Arshad Mohammed
September 15, 2010 - 12:00am

U.S. Secretary of State Hillary Clinton warmly endorsed Israeli and Palestinian leaders on Wednesday ahead of negotiations to try to break a deadlock over Jewish settlement building in the occupied West Bank.

"This is the time, and these are the leaders," Clinton said before she was to see Israeli Prime Minister Benjamin Netanyahu and Palestinian President Mahmoud Abbas, who resumed direct peace talks two weeks ago after a 20-month hiatus.

Saying the two were "getting down to business" and tackling the main issues of the six-decade conflict, Clinton gave no sign they were any closer to resolving the dispute over Jewish settlement building that threatens the U.S.-brokered talks.

Speaking after she met Israeli President Shimon Peres, Clinton described Netanyahu and Abbas as sincere and serious and urged them to seize what she called "a moment of opportunity" despite deep pessimism about the U.S. goal of resolving the conflict's main issues within a year.

In the Gaza Strip, run by Hamas Islamists opposed to the peace efforts, Israeli aircraft bombed smuggling tunnels under the Egyptian border, killing a Palestinian, after militants fired a rocket and mortar bombs at Israel.

Netanyahu and Abbas resumed direct dialogue in Washington on Sept. 2, met again with Clinton in Sharm el-Sheikh, Egypt on Tuesday, and will hold a third three-way meeting on Wednesday in Jerusalem.

"Yesterday (the opening) in Sharm el-Sheikh was much better than all the pessimists and sceptics (anticipated)," Peres said. "I don't believe that you can solve the problems in one or two or three meetings, but it was an opening."


A 10-month Israeli moratorium on new housing construction in West Bank settlements expires on Sept. 30 and Palestinians have said they would quit the negotiations if building resumes.

Palestinians say the settlements, built on land they want for a state, would deny them a viable and contiguous country.

Netanyahu, whose coalition government is dominated by pro-settler parties, said Sunday he would not extend the construction moratorium but could limit the scope of further building in some settlements.

Squaring that circle is Clinton's main task over the next two weeks if U.S. President Barack Obama's peace-making effort, launched before November U.S. congressional elections in which his fellow Democrats face possible big losses to Republicans, is not to fail almost before it has begun.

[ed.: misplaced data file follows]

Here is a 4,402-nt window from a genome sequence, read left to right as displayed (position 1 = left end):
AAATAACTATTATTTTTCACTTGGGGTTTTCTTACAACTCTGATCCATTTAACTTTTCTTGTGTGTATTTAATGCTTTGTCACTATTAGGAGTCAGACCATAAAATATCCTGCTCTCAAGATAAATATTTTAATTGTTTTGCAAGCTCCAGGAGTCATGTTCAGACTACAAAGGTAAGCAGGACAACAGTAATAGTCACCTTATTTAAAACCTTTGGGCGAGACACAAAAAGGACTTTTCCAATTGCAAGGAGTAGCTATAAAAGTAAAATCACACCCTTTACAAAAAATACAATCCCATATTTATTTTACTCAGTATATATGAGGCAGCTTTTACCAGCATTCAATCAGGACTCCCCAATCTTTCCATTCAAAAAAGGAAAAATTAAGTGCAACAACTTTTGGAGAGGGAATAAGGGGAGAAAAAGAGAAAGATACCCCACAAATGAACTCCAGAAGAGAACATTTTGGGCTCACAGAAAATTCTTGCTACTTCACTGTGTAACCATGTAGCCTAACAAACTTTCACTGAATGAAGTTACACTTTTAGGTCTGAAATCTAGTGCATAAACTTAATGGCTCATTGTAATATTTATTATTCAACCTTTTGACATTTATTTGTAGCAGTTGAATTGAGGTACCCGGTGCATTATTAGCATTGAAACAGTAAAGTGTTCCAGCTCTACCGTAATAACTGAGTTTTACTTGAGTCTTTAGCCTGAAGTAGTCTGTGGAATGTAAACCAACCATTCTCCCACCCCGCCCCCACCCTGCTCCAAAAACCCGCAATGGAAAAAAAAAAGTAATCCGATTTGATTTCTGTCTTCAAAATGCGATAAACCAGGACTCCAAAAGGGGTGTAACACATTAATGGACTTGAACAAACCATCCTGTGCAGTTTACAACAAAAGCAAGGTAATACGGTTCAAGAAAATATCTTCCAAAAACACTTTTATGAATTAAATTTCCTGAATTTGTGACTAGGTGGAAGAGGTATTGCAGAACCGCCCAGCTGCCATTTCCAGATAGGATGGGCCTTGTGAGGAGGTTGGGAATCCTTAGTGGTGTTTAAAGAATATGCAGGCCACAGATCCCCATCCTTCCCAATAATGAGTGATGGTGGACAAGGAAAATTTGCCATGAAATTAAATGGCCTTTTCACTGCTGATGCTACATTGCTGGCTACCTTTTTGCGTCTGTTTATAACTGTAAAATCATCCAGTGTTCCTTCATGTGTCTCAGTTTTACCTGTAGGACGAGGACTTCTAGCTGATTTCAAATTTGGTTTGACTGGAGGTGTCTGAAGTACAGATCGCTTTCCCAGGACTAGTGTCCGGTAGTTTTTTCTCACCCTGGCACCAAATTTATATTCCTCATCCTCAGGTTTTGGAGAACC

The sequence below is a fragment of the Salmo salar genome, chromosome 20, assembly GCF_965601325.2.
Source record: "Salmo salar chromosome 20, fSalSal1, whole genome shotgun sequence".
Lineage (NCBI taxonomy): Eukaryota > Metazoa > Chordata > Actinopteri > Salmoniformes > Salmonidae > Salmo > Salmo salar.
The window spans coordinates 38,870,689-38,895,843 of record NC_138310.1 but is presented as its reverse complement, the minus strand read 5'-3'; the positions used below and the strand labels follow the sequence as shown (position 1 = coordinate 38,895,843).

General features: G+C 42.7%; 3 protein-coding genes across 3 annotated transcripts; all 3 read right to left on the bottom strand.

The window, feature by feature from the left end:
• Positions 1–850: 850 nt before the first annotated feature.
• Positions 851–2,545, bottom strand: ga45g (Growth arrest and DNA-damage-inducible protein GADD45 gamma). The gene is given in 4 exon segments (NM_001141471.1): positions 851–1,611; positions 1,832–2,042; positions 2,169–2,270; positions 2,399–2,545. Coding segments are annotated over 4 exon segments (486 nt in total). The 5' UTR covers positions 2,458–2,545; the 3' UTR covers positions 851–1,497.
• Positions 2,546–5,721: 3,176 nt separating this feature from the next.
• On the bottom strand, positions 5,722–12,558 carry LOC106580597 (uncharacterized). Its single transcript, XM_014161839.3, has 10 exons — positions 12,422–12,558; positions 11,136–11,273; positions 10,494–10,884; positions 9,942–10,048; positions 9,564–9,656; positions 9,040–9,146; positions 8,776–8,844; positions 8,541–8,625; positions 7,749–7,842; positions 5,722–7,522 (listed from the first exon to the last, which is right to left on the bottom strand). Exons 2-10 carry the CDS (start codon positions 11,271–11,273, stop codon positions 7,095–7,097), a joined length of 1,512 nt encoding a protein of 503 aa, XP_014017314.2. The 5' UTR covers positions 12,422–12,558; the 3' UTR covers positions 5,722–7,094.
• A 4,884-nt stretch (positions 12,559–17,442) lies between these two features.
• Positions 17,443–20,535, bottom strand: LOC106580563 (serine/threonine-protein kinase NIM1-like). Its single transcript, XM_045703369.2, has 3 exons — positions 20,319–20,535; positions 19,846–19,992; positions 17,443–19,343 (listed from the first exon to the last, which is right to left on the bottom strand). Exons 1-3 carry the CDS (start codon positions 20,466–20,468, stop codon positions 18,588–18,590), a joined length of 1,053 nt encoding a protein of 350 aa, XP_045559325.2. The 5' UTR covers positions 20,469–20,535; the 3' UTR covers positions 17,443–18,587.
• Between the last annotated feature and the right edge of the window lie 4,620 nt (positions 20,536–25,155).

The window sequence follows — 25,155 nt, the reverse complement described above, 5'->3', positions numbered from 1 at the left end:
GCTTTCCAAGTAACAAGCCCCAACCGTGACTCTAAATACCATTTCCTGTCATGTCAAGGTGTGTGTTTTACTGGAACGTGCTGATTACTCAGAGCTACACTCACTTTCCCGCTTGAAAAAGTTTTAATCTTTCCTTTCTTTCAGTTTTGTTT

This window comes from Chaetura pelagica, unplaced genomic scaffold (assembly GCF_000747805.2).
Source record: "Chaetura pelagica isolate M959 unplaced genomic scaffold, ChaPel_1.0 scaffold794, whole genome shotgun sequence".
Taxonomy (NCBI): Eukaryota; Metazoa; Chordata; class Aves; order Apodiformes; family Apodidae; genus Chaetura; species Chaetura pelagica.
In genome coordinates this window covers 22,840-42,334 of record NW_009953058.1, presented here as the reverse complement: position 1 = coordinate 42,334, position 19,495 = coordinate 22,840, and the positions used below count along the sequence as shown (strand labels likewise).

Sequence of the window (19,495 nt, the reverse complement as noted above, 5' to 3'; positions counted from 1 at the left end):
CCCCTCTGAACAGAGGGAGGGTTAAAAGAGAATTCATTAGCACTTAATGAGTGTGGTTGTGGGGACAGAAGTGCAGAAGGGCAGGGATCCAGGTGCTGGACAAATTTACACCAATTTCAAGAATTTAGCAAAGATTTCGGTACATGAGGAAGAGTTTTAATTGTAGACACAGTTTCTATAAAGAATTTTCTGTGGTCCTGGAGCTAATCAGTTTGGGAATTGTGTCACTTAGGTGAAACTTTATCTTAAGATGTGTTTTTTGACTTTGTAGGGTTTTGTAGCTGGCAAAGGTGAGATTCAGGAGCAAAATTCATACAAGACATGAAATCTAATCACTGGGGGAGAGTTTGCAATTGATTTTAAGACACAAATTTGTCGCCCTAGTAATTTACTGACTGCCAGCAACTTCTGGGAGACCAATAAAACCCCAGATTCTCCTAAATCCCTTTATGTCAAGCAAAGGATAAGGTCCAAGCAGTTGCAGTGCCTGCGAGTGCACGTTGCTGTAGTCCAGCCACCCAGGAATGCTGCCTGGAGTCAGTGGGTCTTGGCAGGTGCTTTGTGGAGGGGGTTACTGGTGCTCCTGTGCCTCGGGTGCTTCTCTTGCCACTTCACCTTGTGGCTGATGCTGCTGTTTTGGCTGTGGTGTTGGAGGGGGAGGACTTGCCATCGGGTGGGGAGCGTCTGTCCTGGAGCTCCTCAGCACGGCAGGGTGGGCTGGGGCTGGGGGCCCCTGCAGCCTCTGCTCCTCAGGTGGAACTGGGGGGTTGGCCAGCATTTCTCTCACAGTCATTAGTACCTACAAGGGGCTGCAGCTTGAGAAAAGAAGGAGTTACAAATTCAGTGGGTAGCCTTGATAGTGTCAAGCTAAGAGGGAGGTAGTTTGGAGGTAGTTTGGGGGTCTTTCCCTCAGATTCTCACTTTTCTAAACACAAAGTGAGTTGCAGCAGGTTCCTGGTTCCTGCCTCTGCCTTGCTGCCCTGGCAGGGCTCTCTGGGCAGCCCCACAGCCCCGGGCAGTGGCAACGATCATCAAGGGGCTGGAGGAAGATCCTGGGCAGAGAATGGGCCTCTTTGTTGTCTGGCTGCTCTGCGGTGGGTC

Clinton later held talks at her Jerusalem hotel with Palestinian Prime Minister Salam Fayyad, who aims to build the key institutions of a Palestinian state by mid-2011, and with Israeli Foreign Minister Avigdor Lieberman, who heads a party that opposes curbs on Jewish settlement building.

While Abbas and Netanyahu failed on Tuesday to find a compromise over the settlements, U.S. Middle East envoy George Mitchell said they discussed several core issues and were convinced a deal was possible within a year.

The status of Jerusalem, the fate of Palestinian refugees, the borders of a future Palestinian state and security arrangements are the main issues that the two leaders would have to resolve to secure a permanent peace deal.

The settlements are on territory captured by Israeli forces in the 1967 Middle East war and are deemed by the World Court to be illegal under international law, a finding disputed by Israel.

In the talks in Jerusalem, Netanyahu will first meet separately with Clinton and Abbas will join them later for a three-way meeting that will also be attended by Mitchell.


American Task Force on Palestine - 1634 Eye St. NW, Suite 725, Washington DC 20006 - Telephone: 202-262-0017